I briefly took hold of a mother’s hand as I walked past the seat where she was sitting.  She, like Moms and Dads all over the community, was feeling the ache of “letting go.”   This mother’s ‘baby’ had grown up, had become educated to some degree, had matured, had fallen in and out of love a dozen times, had grown into and out of countless styles of shoes, clothing, hair, fads, music.  And winter coats.  This mother’s ‘baby’ had laughed and cried, risked and explored, failed and excelled with a handful of good friends through the years, had finally graduated from High School and decided to follow some dreams that had been nurtured along the way.

It was only for a moment, but as I squeezed this mother’s hand and looked into her eyes, I could tell that she had been thinking about her child’s graduation from High School just last spring. Where does the time go? How quickly the September that was once months—even years in the future, had now finally and fully arrived.  I could tell that she had been thinking about how rapidly it seemed her child had gone from diapers to diploma.

As I let the hand of this mother gently slip away from mine, I couldn’t help think of my own child’s seemingly recent entrance into the world of Elementary School.  How fast would these days go?  How fast would the years go?  Who might it be who takes my hand a dozen years from now and says, “Wow, it seems like only yesterday; so much has happened since then”?

In this season that we call Fall,  I’m constantly reminded how quickly everything seems to change: the colors in the trees, the temperatures from morning until evening, our daily rhythms and tasks, even our lifestyles change and we seem to live at such a quickened pace. I sense, from time to time, my own need to pay attention to some of the seemingly insignificant things that happen in my day because, more often than not, there is a great significance taking place that is so easily overlooked.

Some years ago, the following letter flowed from my pen on to paper; a “love note” of sorts to my child who had grown out of diapers and into adolescence, out of rebellion and into responsibility, out the house and into someone destined to become a self-sustaining, creative individual if only trying to make it through another semester of college. The letter was written at about this time of year on one of those days when I had been paying close attention to the seemingly insignificant.  The following is an excerpt from that letter and seems to put at least some of what that mother might have been feeling as I held her hand for that brief moment while walking past the seat where she was sitting in church last Sunday morning.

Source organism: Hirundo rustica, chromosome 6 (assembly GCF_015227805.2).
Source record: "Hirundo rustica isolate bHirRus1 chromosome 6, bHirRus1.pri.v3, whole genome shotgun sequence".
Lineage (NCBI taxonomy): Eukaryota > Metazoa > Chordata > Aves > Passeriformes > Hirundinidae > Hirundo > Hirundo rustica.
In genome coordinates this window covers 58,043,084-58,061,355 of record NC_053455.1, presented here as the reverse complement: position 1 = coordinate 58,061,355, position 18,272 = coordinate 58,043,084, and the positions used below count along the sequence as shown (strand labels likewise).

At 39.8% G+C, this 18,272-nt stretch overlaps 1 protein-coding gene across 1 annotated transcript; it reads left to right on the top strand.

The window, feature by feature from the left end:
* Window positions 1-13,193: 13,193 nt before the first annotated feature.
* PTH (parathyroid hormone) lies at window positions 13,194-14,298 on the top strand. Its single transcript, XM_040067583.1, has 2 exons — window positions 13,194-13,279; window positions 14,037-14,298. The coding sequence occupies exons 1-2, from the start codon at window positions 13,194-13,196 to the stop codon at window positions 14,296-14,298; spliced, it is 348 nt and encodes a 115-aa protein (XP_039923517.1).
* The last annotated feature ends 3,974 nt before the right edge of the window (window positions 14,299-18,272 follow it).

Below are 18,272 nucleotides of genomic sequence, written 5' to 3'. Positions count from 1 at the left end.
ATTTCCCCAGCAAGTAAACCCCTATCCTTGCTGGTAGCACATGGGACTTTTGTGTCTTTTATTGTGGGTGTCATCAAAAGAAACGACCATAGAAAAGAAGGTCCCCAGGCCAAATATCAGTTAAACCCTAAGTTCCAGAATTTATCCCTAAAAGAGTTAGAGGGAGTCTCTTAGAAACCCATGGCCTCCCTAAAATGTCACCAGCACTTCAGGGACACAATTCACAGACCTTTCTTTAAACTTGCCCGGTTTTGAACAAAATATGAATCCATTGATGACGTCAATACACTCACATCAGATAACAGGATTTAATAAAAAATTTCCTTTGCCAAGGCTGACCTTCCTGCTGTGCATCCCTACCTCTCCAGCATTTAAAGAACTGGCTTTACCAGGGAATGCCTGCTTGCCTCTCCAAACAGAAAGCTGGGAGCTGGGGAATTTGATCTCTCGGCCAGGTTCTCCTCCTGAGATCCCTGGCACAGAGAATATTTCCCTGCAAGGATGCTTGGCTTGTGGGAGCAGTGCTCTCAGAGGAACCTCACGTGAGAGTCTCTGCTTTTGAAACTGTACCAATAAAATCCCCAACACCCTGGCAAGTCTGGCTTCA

My Dear One,

I passed a school bus full of kids on my walk today.  It’s the first day of classes for these sad, excited, tired, anxious and forlorn faces.  Summer dreams turned to memories must be packed away, put on the shelf in a closet, as the seriousness of school becomes the talk around tables all over town.   No matter how much these kids anticipate the little thrills that await them—from new books and pencils, lunch boxes and multi-pocketed backpacks to checking out the cute little girls or boys in the next row of seats—while they’re on that big, rumbling, clumsy yellow bus, the sadness of a summer fled is all that matters to them.

You, there in the dorm won’t have that same drowsy, rattled trip over railroad tracks and through neighborhoods to get to your classes.  But I’m sure that during the first week there at school, in the evening, when you’re still not completely settled in, or quite comfortable with the way the carpet squares and lofted bunk beds (that you just ‘had to have’) fit the room you’ve been given–and your roommate is down the hall brushing visiting others or something and the halls echo and are quiet, you too will have that same sad feeling of a summer fled.  

My heart aches for you.  I miss not having you close at this time of year when so much seems to be changing.  Yet, in the midst of this there is a certain kind of…well, growing pain I feel that isn’t so terribly unbearable.  In fact, I’m learning to cherish that growth, and I hope you will learn to cherish that growing pain too, because it’s as much a part of you as all of the good times have been and always will be.   

Cherish those feelings NOW, explore them, before your roommate comes back and rustles around a bit before settling in for the night…

Then, my  dear one, after you’ve had that moment with the thoughts of a summer fled, then turn your thoughts ahead, to the busy, brighter, people-filled days you’ll soon be slipping through, and remember, it is to those moments that in time you’ll return and say, ‘Wow, it seems like only yesterday . . .  so much has happened since then.”

“I love you to the moon and back, twice.”


P.S.  Don’t forget to lay out your clothes for the first day of classes, please have someone take a picture of you in the morning, and remember to say your prayers before you go to sleep.

Parents: our summer has fled, and with that comes the ache of knowing the high cost of loving so deeply. Growing pains for some, for sure. For others, a summer fled along with the change in tree colors, temperatures and routines means new directions, new opportunities, and new hope.  Whatever the depth of feeling, whatever the range of emotion, the empty place created by a child who moves out and moves on creates certainly has the ability to create more room for new expressions of the power of love.

And of course, these are the moments upon which we shall one day look back and say, “Wow, it seems like only yesterday…so much has happened since then.”


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